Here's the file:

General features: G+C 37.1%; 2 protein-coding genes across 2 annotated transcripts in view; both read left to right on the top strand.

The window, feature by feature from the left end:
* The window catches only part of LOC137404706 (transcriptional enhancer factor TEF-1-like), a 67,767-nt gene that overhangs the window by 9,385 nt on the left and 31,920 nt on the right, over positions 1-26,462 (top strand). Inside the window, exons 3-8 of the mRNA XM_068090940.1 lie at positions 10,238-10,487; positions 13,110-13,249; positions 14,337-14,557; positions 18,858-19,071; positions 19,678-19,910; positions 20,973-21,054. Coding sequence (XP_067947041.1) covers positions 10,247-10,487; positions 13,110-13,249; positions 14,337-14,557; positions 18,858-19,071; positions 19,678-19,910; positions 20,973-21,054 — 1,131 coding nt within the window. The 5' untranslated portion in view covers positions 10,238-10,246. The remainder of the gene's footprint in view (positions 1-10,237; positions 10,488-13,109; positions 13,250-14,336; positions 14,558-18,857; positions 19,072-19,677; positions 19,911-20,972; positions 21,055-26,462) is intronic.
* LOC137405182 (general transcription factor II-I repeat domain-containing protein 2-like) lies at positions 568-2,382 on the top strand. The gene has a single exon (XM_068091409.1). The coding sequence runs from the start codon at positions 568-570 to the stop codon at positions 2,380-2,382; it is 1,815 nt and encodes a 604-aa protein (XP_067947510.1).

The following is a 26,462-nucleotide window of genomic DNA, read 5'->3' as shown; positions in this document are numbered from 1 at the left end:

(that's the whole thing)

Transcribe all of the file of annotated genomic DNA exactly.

General features: G+C 37.1%; 2 protein-coding genes across 2 annotated transcripts in view; both read left to right on the top strand.

The window, feature by feature from the left end:
* The window catches only part of LOC137404706 (transcriptional enhancer factor TEF-1-like), a 67,767-nt gene that overhangs the window by 9,385 nt on the left and 31,920 nt on the right, over positions 1-26,462 (top strand). Inside the window, exons 3-8 of the mRNA XM_068090940.1 lie at positions 10,238-10,487; positions 13,110-13,249; positions 14,337-14,557; positions 18,858-19,071; positions 19,678-19,910; positions 20,973-21,054. Coding sequence (XP_067947041.1) covers positions 10,247-10,487; positions 13,110-13,249; positions 14,337-14,557; positions 18,858-19,071; positions 19,678-19,910; positions 20,973-21,054 — 1,131 coding nt within the window. The 5' untranslated portion in view covers positions 10,238-10,246. The remainder of the gene's footprint in view (positions 1-10,237; positions 10,488-13,109; positions 13,250-14,336; positions 14,558-18,857; positions 19,072-19,677; positions 19,911-20,972; positions 21,055-26,462) is intronic.
* LOC137405182 (general transcription factor II-I repeat domain-containing protein 2-like) lies at positions 568-2,382 on the top strand. The gene has a single exon (XM_068091409.1). The coding sequence runs from the start codon at positions 568-570 to the stop codon at positions 2,380-2,382; it is 1,815 nt and encodes a 604-aa protein (XP_067947510.1).

The following is a 26,462-nucleotide window of genomic DNA, read 5'->3' as shown; positions in this document are numbered from 1 at the left end: